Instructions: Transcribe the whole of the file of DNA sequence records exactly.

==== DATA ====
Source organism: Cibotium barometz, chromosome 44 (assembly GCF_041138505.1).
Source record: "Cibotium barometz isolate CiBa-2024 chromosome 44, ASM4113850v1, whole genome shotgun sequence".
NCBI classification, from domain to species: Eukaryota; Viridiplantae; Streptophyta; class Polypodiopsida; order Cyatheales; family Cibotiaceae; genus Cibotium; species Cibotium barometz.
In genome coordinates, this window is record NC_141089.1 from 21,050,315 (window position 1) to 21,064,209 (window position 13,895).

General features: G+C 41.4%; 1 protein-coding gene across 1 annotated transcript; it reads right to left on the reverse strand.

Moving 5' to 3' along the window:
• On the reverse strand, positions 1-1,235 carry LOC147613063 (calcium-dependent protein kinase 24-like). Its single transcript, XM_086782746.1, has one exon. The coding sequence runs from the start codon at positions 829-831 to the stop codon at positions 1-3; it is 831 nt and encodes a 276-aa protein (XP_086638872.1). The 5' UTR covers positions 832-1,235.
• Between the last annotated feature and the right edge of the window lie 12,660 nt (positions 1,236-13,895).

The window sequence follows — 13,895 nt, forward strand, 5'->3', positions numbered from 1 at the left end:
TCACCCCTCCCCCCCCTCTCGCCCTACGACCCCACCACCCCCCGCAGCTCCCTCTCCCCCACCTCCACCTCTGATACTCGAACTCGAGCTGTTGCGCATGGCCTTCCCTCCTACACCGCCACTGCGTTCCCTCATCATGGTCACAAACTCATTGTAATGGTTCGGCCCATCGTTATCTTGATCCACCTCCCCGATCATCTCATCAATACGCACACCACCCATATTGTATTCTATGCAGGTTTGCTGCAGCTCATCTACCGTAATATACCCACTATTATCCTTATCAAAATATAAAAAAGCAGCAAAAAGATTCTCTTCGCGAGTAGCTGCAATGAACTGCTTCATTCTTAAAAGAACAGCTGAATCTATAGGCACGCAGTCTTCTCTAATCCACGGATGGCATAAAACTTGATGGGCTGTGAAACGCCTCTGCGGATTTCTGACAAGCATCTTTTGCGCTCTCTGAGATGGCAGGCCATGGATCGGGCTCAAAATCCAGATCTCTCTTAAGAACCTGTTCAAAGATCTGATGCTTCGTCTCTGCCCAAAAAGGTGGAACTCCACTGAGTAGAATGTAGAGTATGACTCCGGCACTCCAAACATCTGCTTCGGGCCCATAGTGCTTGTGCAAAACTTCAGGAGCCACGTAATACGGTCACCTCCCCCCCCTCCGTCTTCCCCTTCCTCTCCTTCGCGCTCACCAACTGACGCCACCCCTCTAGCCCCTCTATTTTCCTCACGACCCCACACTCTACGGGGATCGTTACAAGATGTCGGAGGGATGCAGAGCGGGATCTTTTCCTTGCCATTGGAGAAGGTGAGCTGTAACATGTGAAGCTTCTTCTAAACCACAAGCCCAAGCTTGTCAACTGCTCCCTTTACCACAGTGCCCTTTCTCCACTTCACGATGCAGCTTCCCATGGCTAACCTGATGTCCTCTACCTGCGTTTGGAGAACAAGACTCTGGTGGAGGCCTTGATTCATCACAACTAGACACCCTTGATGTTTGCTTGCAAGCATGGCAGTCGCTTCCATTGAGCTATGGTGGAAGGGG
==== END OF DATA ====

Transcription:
Source organism: Cibotium barometz, chromosome 44 (assembly GCF_041138505.1).
Source record: "Cibotium barometz isolate CiBa-2024 chromosome 44, ASM4113850v1, whole genome shotgun sequence".
NCBI classification, from domain to species: Eukaryota; Viridiplantae; Streptophyta; class Polypodiopsida; order Cyatheales; family Cibotiaceae; genus Cibotium; species Cibotium barometz.
In genome coordinates, this window is record NC_141089.1 from 21,050,315 (window position 1) to 21,064,209 (window position 13,895).

General features: G+C 41.4%; 1 protein-coding gene across 1 annotated transcript; it reads right to left on the reverse strand.

Moving 5' to 3' along the window:
• On the reverse strand, positions 1-1,235 carry LOC147613063 (calcium-dependent protein kinase 24-like). Its single transcript, XM_086782746.1, has one exon. The coding sequence runs from the start codon at positions 829-831 to the stop codon at positions 1-3; it is 831 nt and encodes a 276-aa protein (XP_086638872.1). The 5' UTR covers positions 832-1,235.
• Between the last annotated feature and the right edge of the window lie 12,660 nt (positions 1,236-13,895).

The window sequence follows — 13,895 nt, forward strand, 5'->3', positions numbered from 1 at the left end:
TCACCCCTCCCCCCCCTCTCGCCCTACGACCCCACCACCCCCCGCAGCTCCCTCTCCCCCACCTCCACCTCTGATACTCGAACTCGAGCTGTTGCGCATGGCCTTCCCTCCTACACCGCCACTGCGTTCCCTCATCATGGTCACAAACTCATTGTAATGGTTCGGCCCATCGTTATCTTGATCCACCTCCCCGATCATCTCATCAATACGCACACCACCCATATTGTATTCTATGCAGGTTTGCTGCAGCTCATCTACCGTAATATACCCACTATTATCCTTATCAAAATATAAAAAAGCAGCAAAAAGATTCTCTTCGCGAGTAGCTGCAATGAACTGCTTCATTCTTAAAAGAACAGCTGAATCTATAGGCACGCAGTCTTCTCTAATCCACGGATGGCATAAAACTTGATGGGCTGTGAAACGCCTCTGCGGATTTCTGACAAGCATCTTTTGCGCTCTCTGAGATGGCAGGCCATGGATCGGGCTCAAAATCCAGATCTCTCTTAAGAACCTGTTCAAAGATCTGATGCTTCGTCTCTGCCCAAAAAGGTGGAACTCCACTGAGTAGAATGTAGAGTATGACTCCGGCACTCCAAACATCTGCTTCGGGCCCATAGTGCTTGTGCAAAACTTCAGGAGCCACGTAATACGGTCACCTCCCCCCCCTCCGTCTTCCCCTTCCTCTCCTTCGCGCTCACCAACTGACGCCACCCCTCTAGCCCCTCTATTTTCCTCACGACCCCACACTCTACGGGGATCGTTACAAGATGTCGGAGGGATGCAGAGCGGGATCTTTTCCTTGCCATTGGAGAAGGTGAGCTGTAACATGTGAAGCTTCTTCTAAACCACAAGCCCAAGCTTGTCAACTGCTCCCTTTACCACAGTGCCCTTTCTCCACTTCACGATGCAGCTTCCCATGGCTAACCTGATGTCCTCTACCTGCGTTTGGAGAACAAGACTCTGGTGGAGGCCTTGATTCATCACAACTAGACACCCTTGATGTTTGCTTGCAAGCATGGCAGTCGCTTCCATTGAGCTATGGTGGAAGGGG